This archived news story is available only for your personal, non-commercial use. Information in the story may be outdated or superseded by additional information. Reading or replaying the story in its archived form does not constitute a republication of the story.
PROVO — An alleged Bigfoot sighting in Provo Canyon last week has renewed the debate about Bigfoot's existence and has people questioning whether the creature is on the loose in our own backyard.
YouTube user "Beard Card," who did not want his name made public, said he and some friends were camping in Provo Canyon near Squaw Peak and Little Rock Canyon Overlook when the group saw some deer up on a hill that they wanted to get a closer look at.
"On our way up, we thought we saw a bear, until this giant creature stood up and looked right at us," he said. "We ran straight to the car after that, leaving our tent and most everything behind."
The video has sparked debate about whether it is a hoax and whether the creature even exists, with some saying it is a hoax, but Bigfoot enthusiasts calling it "one of the most realistic Bigfoot escapades of all time."
Bigfoot is often described as a large, hairy creature, between 6 and 10 feet tall and weighing at least 500 pounds. Footprints alleged to be Bigfoot's have been as large as 24 inches long and 8 inches wide.
Although stories about a Bigfoot-like creature were around before the mid-20th century, it was in the 1950s that the legend entered into popular consciousness.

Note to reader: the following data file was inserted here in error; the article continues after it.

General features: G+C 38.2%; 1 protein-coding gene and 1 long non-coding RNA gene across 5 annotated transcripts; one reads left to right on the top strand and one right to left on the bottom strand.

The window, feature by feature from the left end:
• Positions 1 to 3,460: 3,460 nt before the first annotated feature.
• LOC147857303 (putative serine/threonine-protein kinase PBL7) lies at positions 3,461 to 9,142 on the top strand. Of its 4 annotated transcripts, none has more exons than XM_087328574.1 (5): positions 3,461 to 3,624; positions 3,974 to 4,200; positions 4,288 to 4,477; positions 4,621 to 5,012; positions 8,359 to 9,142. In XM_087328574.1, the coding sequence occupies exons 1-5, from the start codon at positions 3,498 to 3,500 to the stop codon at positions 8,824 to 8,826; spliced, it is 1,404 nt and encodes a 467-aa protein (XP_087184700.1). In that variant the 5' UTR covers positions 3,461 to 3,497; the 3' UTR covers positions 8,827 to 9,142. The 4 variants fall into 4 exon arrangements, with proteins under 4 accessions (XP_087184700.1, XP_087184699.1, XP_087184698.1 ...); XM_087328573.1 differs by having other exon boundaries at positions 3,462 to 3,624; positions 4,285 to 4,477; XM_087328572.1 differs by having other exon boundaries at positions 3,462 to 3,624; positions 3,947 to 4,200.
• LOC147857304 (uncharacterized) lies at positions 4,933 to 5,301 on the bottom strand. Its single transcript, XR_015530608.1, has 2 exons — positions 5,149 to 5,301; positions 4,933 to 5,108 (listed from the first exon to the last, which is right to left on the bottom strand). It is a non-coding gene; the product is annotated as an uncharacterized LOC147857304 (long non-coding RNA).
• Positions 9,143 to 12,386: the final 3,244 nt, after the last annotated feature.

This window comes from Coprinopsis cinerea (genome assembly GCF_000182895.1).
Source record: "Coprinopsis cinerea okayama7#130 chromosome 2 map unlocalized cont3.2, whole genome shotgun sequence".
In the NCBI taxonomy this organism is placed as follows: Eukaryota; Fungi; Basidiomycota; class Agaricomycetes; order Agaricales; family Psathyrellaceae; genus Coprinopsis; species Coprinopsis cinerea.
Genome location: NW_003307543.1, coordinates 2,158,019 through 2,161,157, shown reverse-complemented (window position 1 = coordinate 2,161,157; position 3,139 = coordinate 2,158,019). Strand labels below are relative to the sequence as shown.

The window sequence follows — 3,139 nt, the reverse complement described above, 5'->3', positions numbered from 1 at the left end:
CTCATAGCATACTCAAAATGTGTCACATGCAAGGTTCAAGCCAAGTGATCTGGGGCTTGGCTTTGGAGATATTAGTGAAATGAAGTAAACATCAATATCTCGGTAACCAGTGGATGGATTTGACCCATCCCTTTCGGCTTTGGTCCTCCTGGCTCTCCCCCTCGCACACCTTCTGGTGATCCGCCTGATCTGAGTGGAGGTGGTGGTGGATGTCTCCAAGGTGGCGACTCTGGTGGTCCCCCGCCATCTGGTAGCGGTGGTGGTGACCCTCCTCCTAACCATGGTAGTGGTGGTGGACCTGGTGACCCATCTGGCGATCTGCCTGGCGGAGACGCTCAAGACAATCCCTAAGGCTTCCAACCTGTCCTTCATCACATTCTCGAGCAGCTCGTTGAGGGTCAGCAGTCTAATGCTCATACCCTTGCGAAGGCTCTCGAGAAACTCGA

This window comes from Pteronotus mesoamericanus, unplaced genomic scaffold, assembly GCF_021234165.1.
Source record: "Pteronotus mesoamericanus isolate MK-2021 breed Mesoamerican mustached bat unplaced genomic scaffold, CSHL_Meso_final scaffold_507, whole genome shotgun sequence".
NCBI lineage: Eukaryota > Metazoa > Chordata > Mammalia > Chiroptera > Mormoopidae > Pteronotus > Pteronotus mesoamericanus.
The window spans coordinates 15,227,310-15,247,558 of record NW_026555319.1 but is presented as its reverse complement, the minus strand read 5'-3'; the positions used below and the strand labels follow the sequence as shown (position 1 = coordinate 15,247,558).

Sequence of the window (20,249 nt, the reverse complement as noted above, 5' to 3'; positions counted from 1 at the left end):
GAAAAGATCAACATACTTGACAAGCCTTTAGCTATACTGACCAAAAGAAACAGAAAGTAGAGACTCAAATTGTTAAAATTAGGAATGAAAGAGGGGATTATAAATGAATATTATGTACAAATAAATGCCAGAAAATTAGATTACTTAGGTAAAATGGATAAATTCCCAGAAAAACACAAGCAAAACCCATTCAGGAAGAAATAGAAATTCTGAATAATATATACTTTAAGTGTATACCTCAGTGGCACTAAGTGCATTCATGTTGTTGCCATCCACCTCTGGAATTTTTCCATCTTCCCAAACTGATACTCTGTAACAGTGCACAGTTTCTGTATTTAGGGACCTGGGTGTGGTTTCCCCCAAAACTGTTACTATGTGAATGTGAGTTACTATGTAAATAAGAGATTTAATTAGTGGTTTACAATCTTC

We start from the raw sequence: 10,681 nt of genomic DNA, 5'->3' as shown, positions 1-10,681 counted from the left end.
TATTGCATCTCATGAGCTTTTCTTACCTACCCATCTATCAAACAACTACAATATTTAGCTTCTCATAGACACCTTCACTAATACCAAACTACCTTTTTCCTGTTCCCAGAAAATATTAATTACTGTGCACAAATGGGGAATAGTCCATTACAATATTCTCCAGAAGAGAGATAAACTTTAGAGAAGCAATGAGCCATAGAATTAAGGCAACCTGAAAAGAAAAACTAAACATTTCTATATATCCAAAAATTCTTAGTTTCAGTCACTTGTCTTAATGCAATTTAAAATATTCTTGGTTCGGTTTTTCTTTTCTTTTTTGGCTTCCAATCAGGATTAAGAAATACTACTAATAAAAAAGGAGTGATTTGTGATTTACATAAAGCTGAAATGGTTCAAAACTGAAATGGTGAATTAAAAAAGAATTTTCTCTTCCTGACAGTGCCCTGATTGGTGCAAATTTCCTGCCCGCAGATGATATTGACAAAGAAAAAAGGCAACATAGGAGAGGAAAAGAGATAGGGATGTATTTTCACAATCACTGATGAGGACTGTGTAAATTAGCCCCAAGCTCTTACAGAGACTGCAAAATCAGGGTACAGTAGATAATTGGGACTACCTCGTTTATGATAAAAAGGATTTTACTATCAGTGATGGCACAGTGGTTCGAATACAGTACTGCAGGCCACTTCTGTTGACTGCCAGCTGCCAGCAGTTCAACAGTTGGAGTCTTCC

In 1951, Eric Shipton photographed what he described as a Yeti footprint. The photograph allowed the idea of a Yeti to enter popular consciousness.
In 1958, Gerald Crew found large footprints in California and eventually had the prints cast in plaster to help his credibility. The story gained international attention upon being picked up by the Associated Press.
Since that time, numerous Bigfoot sightings have been reported, although none have been proven. Scientists largely discount Bigfoot as a myth.
Video analysis and CGI expert Mitch Phillips told Ringside Report he has ruled out a costume due to the muscle tone and appearance of real fur. He said the creature is not another animal, and that there was no video trickery, on top of the hikers' reactions seeming genuine.
"My conclusion: It's real," he said. "This is a huge piece of evidence supporting the existence of Bigfoot. I'm impressed."
Other analyses of the video came up less certain. The blog "Bigfoot Evidence" said the video is one of the better ones they have seen and asked Phil Poling at ParaBreakdown to determine its authenticity. He said a big point in favor of its authenticity is the reaction of the group.
"Usually when we see young people involved in some kind of a hoax video, what we get is a lot of overacting, a lot of ‘What is it?", a lot of them talking over each other, pointing and performing in front of the camera," he said. "In this case, however, what we have are individuals who are relatively quiet. They're not performing; they're not hamming it up for the camera."
Of course, genuine reactions do not prove anything about the beast itself — it just points to the fear of the group being real, according to Poling.
"On the downside, what we have is a blobsquatch," he said. "I'm sorry, but I just don't know what this is. It could be a bear. I don't know. there's not enough detail. It could be a friend of theirs in a suit, playing a prank on them that they're unaware of. We don't know what's going on here."